Abolish Fannie Mae and Freddie Mac, and rebuild government financing of housing from scratch? Barney Frank, D-MA, the chairman of the House Financial services committee, thinks it's a good idea.
A top House Democrat on Friday said his committee was preparing to recommend "abolishing" mortgage-finance giants Fannie Mae and Freddie Mac and rebuilding the U.S. housing-finance system from scratch.
"The remedy here is...as I believe this committee will be recommending, abolishing Fannie Mae and Freddie Mac in their current form and coming up with a whole new system of housing finance," said Rep. Barney Frank (D., Mass.), the chairman of the House Financial Services Committee.
Mr. Frank's history with Fannie Mae and Freddie Mac does not inspire confidence in his competence to oversee the job. Let's review.
Taxpayers are now on the hook for as much as $200 billion to rescue Fannie Mae and Freddie Mac, and if you want to know why, look no further than the rapid response to this bailout from House baron Barney Frank. Asked about Treasury's modest bailout condition that the companies reduce the size of their high-risk mortgage-backed securities (MBS) portfolios starting in 2010, Mr. Frank was quoted on Monday as saying, "Good luck on that," and that it would never happen.
There you have the Fannie Mae problem in profile. Mr. Frank wants you to pick up the tab for its failures, while he still vows to block a reform that might prevent the same disaster from happening again.
At least the Massachusetts Democrat is consistent. His record is close to perfect as a stalwart opponent of reforming the two companies, going back more than a decade. The first concerted push to rein in Fan and Fred in Congress came as far back as 1992, and Mr. Frank was right there, standing athwart. But things really picked up this decade, and Barney was there at every turn.
Please go read the Wall Street Journal's concise summary of his involvement, none of it helpful, in the mortgage giants. Here's more from the WSJ, circa 2004. Here's the NY Times, in 2003, discussing the Bush Administration - yes, that evil and incompetent Bush Administration - proposal to reform the GSEs:
WASHINGTON, Sept. 10— The Bush administration today recommended the most significant regulatory overhaul in the housing finance industry since the savings and loan crisis a decade ago.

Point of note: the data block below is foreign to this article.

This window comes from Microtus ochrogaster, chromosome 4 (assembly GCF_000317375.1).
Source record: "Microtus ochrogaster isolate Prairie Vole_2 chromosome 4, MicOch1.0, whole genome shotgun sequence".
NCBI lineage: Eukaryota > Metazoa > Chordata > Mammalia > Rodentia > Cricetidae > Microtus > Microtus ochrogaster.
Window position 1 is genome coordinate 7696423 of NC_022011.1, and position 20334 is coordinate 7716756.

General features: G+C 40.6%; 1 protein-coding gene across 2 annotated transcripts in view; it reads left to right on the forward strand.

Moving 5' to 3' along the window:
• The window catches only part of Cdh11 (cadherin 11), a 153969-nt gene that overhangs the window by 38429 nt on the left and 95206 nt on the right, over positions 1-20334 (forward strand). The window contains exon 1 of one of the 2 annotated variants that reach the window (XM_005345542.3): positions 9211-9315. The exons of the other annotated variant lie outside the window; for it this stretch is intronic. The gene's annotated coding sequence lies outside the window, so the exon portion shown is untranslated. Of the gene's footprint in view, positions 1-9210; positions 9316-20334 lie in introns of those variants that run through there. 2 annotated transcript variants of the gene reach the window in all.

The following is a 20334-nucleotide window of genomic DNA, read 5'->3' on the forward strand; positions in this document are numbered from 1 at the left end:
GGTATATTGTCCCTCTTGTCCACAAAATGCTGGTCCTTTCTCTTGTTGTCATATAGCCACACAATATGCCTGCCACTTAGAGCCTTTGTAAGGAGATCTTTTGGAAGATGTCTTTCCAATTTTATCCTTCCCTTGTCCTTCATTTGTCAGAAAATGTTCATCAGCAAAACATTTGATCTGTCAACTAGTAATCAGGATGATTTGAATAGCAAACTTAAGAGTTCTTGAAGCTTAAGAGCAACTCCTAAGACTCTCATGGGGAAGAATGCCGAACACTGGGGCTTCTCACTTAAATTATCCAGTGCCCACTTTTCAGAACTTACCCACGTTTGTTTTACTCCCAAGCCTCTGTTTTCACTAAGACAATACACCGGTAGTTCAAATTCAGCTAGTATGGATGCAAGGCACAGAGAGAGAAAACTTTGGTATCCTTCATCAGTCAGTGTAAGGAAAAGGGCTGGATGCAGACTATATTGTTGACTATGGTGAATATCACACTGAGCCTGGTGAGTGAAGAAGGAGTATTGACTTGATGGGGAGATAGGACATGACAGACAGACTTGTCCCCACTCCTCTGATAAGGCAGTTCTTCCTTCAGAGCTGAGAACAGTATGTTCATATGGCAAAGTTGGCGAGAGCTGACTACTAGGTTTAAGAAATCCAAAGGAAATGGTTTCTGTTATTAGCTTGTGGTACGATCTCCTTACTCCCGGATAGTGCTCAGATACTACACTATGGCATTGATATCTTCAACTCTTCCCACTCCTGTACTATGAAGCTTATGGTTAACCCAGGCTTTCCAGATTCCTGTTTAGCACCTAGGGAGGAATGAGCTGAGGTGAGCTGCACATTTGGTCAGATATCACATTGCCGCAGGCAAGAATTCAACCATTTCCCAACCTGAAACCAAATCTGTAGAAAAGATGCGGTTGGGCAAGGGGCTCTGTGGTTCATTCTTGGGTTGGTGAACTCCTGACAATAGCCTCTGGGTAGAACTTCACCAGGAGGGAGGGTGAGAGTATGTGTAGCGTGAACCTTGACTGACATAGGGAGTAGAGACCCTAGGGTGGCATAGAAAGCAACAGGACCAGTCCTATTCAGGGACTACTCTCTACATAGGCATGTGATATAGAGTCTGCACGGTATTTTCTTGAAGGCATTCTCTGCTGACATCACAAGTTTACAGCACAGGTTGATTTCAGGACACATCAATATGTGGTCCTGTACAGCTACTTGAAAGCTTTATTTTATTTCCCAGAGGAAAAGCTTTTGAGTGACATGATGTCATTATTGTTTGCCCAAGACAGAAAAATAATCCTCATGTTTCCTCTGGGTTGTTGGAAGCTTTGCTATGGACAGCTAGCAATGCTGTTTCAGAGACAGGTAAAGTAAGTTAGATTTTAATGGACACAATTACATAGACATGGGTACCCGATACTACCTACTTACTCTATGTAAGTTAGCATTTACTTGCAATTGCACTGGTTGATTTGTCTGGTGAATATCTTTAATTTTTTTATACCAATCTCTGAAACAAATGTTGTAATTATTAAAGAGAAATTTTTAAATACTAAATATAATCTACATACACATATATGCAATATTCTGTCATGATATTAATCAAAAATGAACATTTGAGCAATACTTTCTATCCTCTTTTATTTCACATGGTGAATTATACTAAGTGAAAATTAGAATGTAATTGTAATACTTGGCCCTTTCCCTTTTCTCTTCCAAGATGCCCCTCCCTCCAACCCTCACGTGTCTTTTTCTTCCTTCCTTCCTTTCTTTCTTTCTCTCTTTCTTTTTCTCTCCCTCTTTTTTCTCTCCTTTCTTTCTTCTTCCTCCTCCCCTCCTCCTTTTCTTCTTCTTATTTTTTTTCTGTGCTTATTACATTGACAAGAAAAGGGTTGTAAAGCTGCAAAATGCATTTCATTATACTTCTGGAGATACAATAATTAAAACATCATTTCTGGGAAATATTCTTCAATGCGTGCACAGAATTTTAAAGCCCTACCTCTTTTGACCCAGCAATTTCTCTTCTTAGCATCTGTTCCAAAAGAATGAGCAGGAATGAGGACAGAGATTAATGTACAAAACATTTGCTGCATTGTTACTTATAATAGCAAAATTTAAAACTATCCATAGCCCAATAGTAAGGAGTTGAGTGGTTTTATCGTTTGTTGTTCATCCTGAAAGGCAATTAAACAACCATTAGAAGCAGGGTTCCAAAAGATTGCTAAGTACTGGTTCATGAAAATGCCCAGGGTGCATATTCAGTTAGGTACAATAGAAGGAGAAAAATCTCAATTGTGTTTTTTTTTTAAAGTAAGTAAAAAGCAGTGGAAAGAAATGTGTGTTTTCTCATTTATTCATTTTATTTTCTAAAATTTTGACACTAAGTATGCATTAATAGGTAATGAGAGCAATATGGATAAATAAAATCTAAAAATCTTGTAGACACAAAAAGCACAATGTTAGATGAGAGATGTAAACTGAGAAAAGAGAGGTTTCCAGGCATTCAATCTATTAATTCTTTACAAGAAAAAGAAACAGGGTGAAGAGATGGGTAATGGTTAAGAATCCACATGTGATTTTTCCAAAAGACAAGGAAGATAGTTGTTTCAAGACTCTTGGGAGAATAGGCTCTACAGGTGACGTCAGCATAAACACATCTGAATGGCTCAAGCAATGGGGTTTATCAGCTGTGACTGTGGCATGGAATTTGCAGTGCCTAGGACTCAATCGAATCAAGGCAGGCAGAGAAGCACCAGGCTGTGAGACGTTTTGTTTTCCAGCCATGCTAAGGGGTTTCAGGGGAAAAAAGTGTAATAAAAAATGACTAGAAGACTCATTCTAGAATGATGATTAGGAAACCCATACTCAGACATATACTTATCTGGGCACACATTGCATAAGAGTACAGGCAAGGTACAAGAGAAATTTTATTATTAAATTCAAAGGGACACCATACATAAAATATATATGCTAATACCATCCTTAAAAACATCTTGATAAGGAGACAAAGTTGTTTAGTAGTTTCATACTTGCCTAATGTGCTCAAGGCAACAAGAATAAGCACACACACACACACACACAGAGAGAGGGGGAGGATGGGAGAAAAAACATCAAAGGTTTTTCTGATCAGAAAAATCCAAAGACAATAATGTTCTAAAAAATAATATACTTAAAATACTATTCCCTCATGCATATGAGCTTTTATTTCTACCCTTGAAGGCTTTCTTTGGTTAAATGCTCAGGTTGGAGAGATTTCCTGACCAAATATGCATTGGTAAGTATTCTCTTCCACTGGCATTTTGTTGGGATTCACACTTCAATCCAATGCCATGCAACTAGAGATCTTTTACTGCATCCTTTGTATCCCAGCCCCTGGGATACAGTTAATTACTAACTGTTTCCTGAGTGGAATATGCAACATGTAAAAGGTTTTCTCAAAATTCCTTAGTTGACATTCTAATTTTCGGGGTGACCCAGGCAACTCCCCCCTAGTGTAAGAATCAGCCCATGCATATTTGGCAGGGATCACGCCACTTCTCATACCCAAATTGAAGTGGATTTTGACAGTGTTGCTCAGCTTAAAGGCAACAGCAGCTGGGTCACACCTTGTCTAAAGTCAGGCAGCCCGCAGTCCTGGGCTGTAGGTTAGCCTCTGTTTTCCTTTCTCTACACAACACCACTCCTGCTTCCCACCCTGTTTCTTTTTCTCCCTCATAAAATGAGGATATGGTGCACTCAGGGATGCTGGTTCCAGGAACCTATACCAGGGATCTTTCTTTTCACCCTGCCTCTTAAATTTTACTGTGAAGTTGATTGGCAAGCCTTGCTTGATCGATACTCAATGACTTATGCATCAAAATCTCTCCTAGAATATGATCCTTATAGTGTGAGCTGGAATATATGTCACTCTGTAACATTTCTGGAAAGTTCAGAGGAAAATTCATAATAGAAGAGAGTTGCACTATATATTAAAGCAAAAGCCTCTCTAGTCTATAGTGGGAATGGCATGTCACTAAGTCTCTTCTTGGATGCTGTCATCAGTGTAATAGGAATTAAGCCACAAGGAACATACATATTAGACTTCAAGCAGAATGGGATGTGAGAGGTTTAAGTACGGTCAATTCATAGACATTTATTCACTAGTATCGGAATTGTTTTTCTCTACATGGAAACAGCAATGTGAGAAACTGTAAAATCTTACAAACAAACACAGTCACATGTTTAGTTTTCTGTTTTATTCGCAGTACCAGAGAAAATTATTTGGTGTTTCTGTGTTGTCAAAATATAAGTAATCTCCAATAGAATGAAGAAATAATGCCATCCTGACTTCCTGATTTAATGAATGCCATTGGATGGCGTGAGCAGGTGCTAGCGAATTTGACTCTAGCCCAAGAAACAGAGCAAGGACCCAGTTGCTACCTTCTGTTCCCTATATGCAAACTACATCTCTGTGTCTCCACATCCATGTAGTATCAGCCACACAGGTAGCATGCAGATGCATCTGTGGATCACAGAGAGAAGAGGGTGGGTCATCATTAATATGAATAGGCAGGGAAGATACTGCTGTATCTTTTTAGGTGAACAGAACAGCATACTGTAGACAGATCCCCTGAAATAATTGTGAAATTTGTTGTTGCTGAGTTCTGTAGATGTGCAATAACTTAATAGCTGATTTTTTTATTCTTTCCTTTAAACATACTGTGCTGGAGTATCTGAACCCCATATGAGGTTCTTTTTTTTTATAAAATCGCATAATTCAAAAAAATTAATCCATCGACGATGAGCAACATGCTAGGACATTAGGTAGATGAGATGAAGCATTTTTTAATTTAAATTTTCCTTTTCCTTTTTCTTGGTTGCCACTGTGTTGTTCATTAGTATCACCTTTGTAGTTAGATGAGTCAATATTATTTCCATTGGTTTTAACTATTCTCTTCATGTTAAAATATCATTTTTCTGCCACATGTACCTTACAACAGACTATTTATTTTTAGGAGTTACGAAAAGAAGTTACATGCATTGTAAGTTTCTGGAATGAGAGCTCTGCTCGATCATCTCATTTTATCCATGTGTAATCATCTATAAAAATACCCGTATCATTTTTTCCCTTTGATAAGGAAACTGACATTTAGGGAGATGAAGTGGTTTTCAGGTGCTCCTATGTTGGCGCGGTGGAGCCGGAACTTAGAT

Under the plan, disclosed at a Congressional hearing today, a new agency would be created within the Treasury Department to assume supervision of Fannie Mae and Freddie Mac, the government-sponsored companies that are the two largest players in the mortgage lending industry.
The new agency would have the authority, which now rests with Congress, to set one of the two capital-reserve requirements for the companies. It would exercise authority over any new lines of business. And it would determine whether the two are adequately managing the risks of their ballooning portfolios.
Mr. Frank's response then?:
''These two entities -- Fannie Mae and Freddie Mac -- are not facing any kind of financial crisis,'' said Representative Barney Frank of Massachusetts, the ranking Democrat on the Financial Services Committee. ''The more people exaggerate these problems, the more pressure there is on these companies, the less we will see in terms of affordable housing.''
Perceptive. And here's the Boston Globe's Jeff Jacoby, in 2008, with a further indictment.
'THE PRIVATE SECTOR got us into this mess. The government has to get us out of it."
That's Barney Frank's story, and he's sticking to it. ... The Wall Street meltdown was caused by "bad decisions that were made by people in the private sector," Frank said; the country is in dire straits today "thanks to a conservative philosophy that says the market knows best." And that philosophy goes "back to Ronald Reagan, when at his inauguration he said, 'Government is not the answer to our problems; government is the problem.' "
In fact, that isn't what Reagan said. His actual words were: "In this present crisis, government is not the solution to our problem; government is the problem." Were he president today, he would be saying much the same thing.
Because while the mortgage crisis convulsing Wall Street has its share of private-sector culprits -- many of whom have been learning lately just how pitiless the private sector’s discipline can be -- they weren't the ones who "got us into this mess." Barney Frank's talking points notwithstanding, mortgage lenders didn't wake up one fine day deciding to junk long-held standards of creditworthiness in order to make ill-advised loans to unqualified borrowers. It would be closer to the truth to say they woke up to find the government twisting their arms and demanding that they do so - or else.
All of this from Mr. Frank now is happening because his knees are shaking over the election of Sen. Scott Brown on Tuesday. Independent voters in Massachusetts are in a mood to turn the bums out, and one of those bums, if you've absorbed anything at all from the stories above, is Mr. Frank. So he proposes abolishing and reforming mortgage financing, and now he'll present himself to the voters later this year as a white knight, riding to the rescue. Rather cynical, I'd say.
So definitely, let's reform the companies, or abolish them, it matters not. What matters is setting appropriate lending standards, ones that do not expose banks, then GSEs, then eventually taxpayers to excessive and unaffordable risk.
Just don't let Barney do it. And don't let him get away with avoiding his responsibility for the crisis. As Jeff Jacoby writes, his fingerprints are all over it.